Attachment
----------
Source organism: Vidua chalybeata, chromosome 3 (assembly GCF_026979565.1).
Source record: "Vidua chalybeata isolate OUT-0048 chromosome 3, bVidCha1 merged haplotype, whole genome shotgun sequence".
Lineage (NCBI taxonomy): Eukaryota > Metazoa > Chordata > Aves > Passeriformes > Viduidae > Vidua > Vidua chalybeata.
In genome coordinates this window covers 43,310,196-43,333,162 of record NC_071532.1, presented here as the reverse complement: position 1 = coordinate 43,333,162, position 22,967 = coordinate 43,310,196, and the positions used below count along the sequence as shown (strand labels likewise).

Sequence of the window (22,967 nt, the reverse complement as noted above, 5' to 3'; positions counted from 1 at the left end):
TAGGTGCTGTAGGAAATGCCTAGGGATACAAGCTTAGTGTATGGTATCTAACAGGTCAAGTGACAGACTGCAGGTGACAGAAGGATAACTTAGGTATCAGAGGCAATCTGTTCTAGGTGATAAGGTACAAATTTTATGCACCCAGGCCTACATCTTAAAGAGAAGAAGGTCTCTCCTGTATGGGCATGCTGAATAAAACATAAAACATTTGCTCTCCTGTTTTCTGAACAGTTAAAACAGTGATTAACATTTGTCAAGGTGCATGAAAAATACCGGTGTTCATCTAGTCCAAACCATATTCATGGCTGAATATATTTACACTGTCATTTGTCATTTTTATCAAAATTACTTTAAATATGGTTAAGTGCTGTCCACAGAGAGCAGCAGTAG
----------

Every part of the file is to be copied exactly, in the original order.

Source organism: Vidua chalybeata, chromosome 3 (assembly GCF_026979565.1).
Source record: "Vidua chalybeata isolate OUT-0048 chromosome 3, bVidCha1 merged haplotype, whole genome shotgun sequence".
Lineage (NCBI taxonomy): Eukaryota > Metazoa > Chordata > Aves > Passeriformes > Viduidae > Vidua > Vidua chalybeata.
In genome coordinates this window covers 43,310,196-43,333,162 of record NC_071532.1, presented here as the reverse complement: position 1 = coordinate 43,333,162, position 22,967 = coordinate 43,310,196, and the positions used below count along the sequence as shown (strand labels likewise).

Sequence of the window (22,967 nt, the reverse complement as noted above, 5' to 3'; positions counted from 1 at the left end):
TAGGTGCTGTAGGAAATGCCTAGGGATACAAGCTTAGTGTATGGTATCTAACAGGTCAAGTGACAGACTGCAGGTGACAGAAGGATAACTTAGGTATCAGAGGCAATCTGTTCTAGGTGATAAGGTACAAATTTTATGCACCCAGGCCTACATCTTAAAGAGAAGAAGGTCTCTCCTGTATGGGCATGCTGAATAAAACATAAAACATTTGCTCTCCTGTTTTCTGAACAGTTAAAACAGTGATTAACATTTGTCAAGGTGCATGAAAAATACCGGTGTTCATCTAGTCCAAACCATATTCATGGCTGAATATATTTACACTGTCATTTGTCATTTTTATCAAAATTACTTTAAATATGGTTAAGTGCTGTCCACAGAGAGCAGCAGTAG